Last week I was suspended from Middlesex University. I was told I could not enter the premises, nor talk to staff or students at the university. I was escorted off the premises by security. Why? Because I organised a meeting to which Hizb ut-Tahrir, an Islamic political party, was invited.
Last academic year, a motion was passed by our student government (the policy-making body of the union) defending the right of Hizb ut-Tahrir to meet and speak on campus. Then, in August, Tony Blair mentioned that Hizb ut-Tahrir might be included on its list of proscribed organisations.
I was asked by a group of students to put out a press statement saying that the union opposed the proposed ban and defended the group's right to free speech. I was happy to do this. However, from the reactions I received from students, it became clear that renewed debate on this issue was needed and that it was possible that new motions would have to be brought to the first student government meeting of the year.
To facilitate that renewed debate, students asked if we could invite members of Hizb ut-Tahrir to a meeting at which students could discuss any problems, queries or difficulties they might have with the group. They would then be able to make a balanced and informed decision in the student government meeting.
However, as soon as the proposal was announced, university managers called me in for a meeting and "instructed" me to cancel the invitation to Hizb ut-Tahrir. They said that if I did not comply with this request, the meeting would be banned. I explained that I could not cancel the invitation as students had requested the meeting and that they had invited the group. I was mandated by the union to uphold their right to speak on campus, so if I was to tell students to cancel the invitation, I would be contravening my union's own policy and failing in my responsibilities as president. Without further ado, I was suspended and ushered off campus.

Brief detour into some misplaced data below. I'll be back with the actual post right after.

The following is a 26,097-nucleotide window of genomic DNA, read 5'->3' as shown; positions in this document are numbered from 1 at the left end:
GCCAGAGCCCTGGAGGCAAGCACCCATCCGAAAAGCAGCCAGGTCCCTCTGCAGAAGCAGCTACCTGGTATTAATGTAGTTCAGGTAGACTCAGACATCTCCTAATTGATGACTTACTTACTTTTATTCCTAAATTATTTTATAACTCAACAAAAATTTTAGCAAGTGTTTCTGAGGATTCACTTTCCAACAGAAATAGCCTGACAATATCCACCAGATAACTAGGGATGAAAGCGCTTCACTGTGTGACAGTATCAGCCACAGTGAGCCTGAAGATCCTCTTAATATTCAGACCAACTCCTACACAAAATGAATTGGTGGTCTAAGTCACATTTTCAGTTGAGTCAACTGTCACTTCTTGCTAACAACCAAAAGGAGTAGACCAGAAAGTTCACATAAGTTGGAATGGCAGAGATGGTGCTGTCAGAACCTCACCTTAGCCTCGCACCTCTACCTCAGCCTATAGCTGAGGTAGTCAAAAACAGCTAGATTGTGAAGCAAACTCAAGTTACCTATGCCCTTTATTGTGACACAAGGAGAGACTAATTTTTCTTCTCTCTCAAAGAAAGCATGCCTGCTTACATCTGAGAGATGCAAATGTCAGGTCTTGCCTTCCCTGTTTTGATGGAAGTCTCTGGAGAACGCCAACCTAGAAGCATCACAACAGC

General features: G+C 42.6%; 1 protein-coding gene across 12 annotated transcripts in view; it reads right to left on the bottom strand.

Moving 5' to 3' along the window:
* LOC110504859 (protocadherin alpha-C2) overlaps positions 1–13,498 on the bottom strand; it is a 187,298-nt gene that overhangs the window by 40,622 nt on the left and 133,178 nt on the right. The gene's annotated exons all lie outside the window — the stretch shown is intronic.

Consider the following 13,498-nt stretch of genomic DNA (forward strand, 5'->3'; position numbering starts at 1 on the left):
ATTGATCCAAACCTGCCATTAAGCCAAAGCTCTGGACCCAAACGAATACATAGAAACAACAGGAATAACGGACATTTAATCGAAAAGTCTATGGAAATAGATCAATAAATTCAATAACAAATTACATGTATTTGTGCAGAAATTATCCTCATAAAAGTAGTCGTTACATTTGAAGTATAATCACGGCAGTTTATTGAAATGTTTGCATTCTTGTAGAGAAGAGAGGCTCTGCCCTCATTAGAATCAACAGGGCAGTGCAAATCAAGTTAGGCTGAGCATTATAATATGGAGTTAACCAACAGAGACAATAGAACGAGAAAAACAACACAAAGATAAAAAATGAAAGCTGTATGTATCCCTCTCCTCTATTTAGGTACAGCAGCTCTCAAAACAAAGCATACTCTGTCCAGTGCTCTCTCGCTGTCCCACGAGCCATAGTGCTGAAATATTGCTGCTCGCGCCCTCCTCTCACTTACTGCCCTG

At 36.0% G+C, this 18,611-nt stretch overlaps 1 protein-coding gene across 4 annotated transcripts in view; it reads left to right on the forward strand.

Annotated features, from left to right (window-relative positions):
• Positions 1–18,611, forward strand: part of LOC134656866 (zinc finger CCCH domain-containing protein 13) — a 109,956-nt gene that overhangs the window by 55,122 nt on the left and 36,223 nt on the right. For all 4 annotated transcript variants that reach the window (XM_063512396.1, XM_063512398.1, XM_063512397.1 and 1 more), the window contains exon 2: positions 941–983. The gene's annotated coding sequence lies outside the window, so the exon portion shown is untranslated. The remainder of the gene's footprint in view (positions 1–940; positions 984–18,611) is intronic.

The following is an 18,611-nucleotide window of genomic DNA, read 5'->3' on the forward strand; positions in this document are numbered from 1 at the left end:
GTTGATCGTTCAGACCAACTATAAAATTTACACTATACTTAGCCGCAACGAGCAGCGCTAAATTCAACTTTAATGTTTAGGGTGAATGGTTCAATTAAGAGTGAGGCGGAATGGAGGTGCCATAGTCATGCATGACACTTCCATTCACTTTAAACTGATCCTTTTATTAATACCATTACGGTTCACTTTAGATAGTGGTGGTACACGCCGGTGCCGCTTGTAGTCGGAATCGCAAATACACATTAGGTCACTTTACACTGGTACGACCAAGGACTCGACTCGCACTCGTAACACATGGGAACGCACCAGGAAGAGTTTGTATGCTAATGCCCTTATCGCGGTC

This raises all sorts of questions about the autonomy of student unions, academic freedom within universities and wider issues of Islamophobia and the role of vice-chancellors in the implementation of government policy.
It should be made clear that I, and many others in the student union, do not agree with the politics of Hizb ut-Tahrir, but the fact is that the party is not a violent group and that it condemned the July 7 bombings in London. The group has not been banned by the Government, and so it seems perfectly reasonable that it should have the right to free speech.
The union has taken a principled position on the issue, and it is arguable that the vice-chancellor should not be able to interfere unilaterally with the democratically decided wishes of the student body.
This could be seen as part of a wider issue with the way the Government has acted since July 7. In a poll, 85 per cent of British people said they thought there was a link between the war in Iraq and the bombings in London. It raises the question of whether the Government is worried that people will believe that it should share responsibility for the London bombings? It is possible that the Government is seeking to scapegoat the Muslim community as a whole by attacking legitimate political parties to deflect attention from itself? This helps to foster a climate of Islamophobia.
Banning political ideas does not destroy them, it simply pushes them underground where people may be led into more "extreme" ideas. The way to get rid of ideas is to confront them, to debate them and to win the argument. It is regrettable that a university cannot provide a forum for that debate.